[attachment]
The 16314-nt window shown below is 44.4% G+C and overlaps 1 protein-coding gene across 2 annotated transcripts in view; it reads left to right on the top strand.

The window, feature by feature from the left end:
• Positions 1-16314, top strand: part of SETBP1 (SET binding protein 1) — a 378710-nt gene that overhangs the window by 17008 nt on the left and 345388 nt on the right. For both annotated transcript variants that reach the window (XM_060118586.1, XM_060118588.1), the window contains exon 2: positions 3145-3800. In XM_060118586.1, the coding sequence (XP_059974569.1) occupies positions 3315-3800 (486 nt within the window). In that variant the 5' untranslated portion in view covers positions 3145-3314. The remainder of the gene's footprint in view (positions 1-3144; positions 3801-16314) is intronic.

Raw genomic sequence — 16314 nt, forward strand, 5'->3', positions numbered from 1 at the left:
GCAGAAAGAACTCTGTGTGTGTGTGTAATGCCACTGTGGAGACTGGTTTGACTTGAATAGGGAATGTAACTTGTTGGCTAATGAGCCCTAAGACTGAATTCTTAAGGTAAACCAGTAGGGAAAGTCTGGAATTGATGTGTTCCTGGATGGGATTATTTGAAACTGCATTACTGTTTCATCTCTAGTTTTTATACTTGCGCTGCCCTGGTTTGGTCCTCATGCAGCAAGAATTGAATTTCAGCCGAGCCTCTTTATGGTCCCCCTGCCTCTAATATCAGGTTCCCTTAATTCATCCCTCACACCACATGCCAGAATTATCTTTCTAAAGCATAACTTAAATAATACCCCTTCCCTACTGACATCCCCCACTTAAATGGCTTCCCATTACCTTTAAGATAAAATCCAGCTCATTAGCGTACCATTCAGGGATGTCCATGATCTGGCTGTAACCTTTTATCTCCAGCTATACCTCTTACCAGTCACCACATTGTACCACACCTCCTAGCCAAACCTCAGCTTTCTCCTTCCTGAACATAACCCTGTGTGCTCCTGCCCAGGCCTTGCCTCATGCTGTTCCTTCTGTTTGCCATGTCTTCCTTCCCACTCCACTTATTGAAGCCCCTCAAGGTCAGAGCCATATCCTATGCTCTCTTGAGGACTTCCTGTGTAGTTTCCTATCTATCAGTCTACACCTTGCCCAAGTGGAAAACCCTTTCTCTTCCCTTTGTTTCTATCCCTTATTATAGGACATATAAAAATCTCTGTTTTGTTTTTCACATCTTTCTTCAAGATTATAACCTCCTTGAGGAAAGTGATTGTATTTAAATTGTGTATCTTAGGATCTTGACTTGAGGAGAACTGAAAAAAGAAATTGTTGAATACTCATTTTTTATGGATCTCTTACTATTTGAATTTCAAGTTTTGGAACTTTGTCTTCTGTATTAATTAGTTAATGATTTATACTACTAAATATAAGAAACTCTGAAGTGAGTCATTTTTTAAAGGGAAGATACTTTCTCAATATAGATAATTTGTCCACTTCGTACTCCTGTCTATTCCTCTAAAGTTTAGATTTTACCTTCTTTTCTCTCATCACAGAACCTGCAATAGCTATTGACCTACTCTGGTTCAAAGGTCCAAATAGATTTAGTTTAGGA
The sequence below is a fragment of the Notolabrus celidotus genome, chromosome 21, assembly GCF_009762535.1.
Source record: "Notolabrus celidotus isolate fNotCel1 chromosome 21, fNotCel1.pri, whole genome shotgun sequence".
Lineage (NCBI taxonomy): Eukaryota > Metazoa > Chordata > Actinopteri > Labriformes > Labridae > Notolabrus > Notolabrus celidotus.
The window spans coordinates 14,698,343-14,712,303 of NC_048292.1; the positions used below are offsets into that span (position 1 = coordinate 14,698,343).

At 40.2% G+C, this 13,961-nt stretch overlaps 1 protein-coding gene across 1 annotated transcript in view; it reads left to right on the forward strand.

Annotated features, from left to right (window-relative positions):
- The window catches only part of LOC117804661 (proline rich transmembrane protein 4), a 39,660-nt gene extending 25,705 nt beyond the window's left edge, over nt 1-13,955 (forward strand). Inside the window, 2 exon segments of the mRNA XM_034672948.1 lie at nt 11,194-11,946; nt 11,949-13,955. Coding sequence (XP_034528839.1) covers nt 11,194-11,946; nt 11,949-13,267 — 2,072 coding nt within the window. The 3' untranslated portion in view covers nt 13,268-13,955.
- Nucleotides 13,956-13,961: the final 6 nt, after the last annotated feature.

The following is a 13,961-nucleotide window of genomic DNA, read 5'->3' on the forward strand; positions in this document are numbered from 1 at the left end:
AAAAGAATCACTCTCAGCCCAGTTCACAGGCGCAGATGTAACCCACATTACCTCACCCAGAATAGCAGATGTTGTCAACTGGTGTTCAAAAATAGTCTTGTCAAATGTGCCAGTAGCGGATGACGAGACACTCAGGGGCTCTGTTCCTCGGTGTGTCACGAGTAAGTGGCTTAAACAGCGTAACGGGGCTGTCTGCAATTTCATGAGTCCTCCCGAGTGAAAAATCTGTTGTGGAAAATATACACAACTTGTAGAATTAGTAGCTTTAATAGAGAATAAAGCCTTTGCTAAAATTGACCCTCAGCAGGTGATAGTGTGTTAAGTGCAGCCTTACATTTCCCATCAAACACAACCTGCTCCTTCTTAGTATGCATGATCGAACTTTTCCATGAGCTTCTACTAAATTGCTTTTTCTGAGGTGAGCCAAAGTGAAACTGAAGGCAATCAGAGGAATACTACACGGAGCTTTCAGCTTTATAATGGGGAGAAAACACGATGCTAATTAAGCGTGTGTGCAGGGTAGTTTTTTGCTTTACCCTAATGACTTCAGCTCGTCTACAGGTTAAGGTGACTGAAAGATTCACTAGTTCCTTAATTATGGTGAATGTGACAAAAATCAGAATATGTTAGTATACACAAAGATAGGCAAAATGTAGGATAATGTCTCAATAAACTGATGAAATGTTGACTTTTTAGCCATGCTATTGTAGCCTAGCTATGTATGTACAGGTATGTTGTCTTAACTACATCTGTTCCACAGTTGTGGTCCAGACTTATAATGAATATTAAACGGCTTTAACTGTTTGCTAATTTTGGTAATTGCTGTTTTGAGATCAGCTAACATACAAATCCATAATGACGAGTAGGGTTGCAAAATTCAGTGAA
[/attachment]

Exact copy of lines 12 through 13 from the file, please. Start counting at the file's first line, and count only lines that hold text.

- The window catches only part of LOC117804661 (proline rich transmembrane protein 4), a 39,660-nt gene extending 25,705 nt beyond the window's left edge, over nt 1-13,955 (forward strand). Inside the window, 2 exon segments of the mRNA XM_034672948.1 lie at nt 11,194-11,946; nt 11,949-13,955. Coding sequence (XP_034528839.1) covers nt 11,194-11,946; nt 11,949-13,267 — 2,072 coding nt within the window. The 3' untranslated portion in view covers nt 13,268-13,955.
- Nucleotides 13,956-13,961: the final 6 nt, after the last annotated feature.